The episode looks better than "Trenches of Hell," but that could be because Nicolas Roeg directed the second half of the episode that was written by Carrie Fisher. The first half again addresses the horrors of trench warfare. This time instead of the horror of the new warfare (gas, flame throwers, etc), we see it from the futility of the officers who are willing to sacrifice their troops when little is to be gained.

The second half takes place back in Paris. Here we get some good clues into the future Indy through his heated love affair with the famous Mata Hari. Our young hero finds that love is another form of warfare without civilized rules. Having his heart broken opens his eyes as much as the war and it's an interesting juxtaposition to the first half of the episode. Loss of innocence is a wonderful theme for the small screen; it doesn't have to take place on the same grand scale as a WWI battle to make its impact.

This disc also has four features including "Into The Furnace – The Battle Of Verdun," "Marshal Petain's Fall From Grace," "Flirting With Danger – The Fantasy of Mata Hari," and "Reading The Enemy's Mind- Espionage in World War I." Once again, these documentaries add a level of depth to the stories that can't be conveyed in just 90 minutes.

So, what's the verdict when the Special Features and the actual Features are so closely intertwined? The series does not hold up well as presented alone. The narration, the book-ending, of the original series is gone and that's what gave the viewer their moral compass. The older Indy had a reason to tell each story; there was a lesson we knew we were to take from each story. Without that voice, we only have the story to lead us. Often we are dropped in the middle of a story and leave before it feels finished (like in "Trenches From Hell").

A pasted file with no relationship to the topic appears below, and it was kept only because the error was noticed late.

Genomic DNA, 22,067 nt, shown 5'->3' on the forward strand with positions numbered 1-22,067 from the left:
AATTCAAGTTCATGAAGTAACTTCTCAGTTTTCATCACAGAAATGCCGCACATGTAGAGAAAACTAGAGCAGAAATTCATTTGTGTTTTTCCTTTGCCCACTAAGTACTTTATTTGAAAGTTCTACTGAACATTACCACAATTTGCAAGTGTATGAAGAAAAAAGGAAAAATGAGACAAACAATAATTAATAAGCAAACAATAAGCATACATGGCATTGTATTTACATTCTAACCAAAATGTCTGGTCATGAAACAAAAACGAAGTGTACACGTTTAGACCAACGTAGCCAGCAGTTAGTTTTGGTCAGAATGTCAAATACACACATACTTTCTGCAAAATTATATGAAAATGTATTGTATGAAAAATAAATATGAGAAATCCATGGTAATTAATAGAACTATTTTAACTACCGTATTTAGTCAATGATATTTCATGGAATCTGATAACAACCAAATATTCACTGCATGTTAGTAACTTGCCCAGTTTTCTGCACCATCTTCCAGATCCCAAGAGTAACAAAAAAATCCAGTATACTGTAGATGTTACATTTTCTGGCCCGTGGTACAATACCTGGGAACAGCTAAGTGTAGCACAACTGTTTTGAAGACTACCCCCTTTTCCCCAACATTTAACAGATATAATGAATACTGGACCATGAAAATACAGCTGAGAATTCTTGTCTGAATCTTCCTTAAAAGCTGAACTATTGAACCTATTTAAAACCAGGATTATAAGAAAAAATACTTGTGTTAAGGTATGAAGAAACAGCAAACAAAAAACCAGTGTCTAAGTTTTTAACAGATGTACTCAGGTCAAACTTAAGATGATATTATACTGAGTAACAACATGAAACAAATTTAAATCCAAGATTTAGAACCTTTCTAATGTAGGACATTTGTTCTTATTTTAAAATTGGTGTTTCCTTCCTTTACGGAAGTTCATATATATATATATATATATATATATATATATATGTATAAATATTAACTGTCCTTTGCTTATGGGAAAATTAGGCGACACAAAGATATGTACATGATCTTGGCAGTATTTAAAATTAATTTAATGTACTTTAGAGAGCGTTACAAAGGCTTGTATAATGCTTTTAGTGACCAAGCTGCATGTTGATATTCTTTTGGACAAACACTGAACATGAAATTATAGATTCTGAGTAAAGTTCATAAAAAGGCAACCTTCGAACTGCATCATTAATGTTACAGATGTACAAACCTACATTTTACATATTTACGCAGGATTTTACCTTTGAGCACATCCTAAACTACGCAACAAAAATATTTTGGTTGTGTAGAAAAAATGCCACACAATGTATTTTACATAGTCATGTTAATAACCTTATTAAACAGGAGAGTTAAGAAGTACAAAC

That's where the special features make the difference. They are all well done and informative. The in-depth knowledge of the historical importance of the settings and the rich backgrounds and futures of the characters that Indy interacts with make for better stories. Knowing that the Germans envisioned the Battle Of Verdun as a battle of attrition, a battle to create deaths, not to gain any strategic ground, is an important turning point in the history of warfare and it informs the futility that Indy feels in the episode.

So, this vision of Lucas' of edu-tainment has come to fruition. One needs to be more informed to enjoy his entertainment and while enjoying his entertainment you can't help but become more educated. It's not for everyone. You have to want to make the effort to learn in order to enjoy. Watch the documentaries first (I know, it feels like eating dessert first to me too) and you'll find the episodes much richer for your effort.

About Gordon S. Miller

Gordon S. Miller is the artist formerly known as El Bicho, the nom de plume he used when he first began reviewing movies online for The Masked Movie Snobs in 2003. Before the year was out, he became that site's publisher. Over the years, he has also contributed to a number of other sites as a writer and editor, such as FilmRadar, Film School Rejects, High Def Digest, and Blogcritics. He is the Publisher of Cinema Sentries. Some of his random thoughts can be found at twitter.com/ElBicho_CS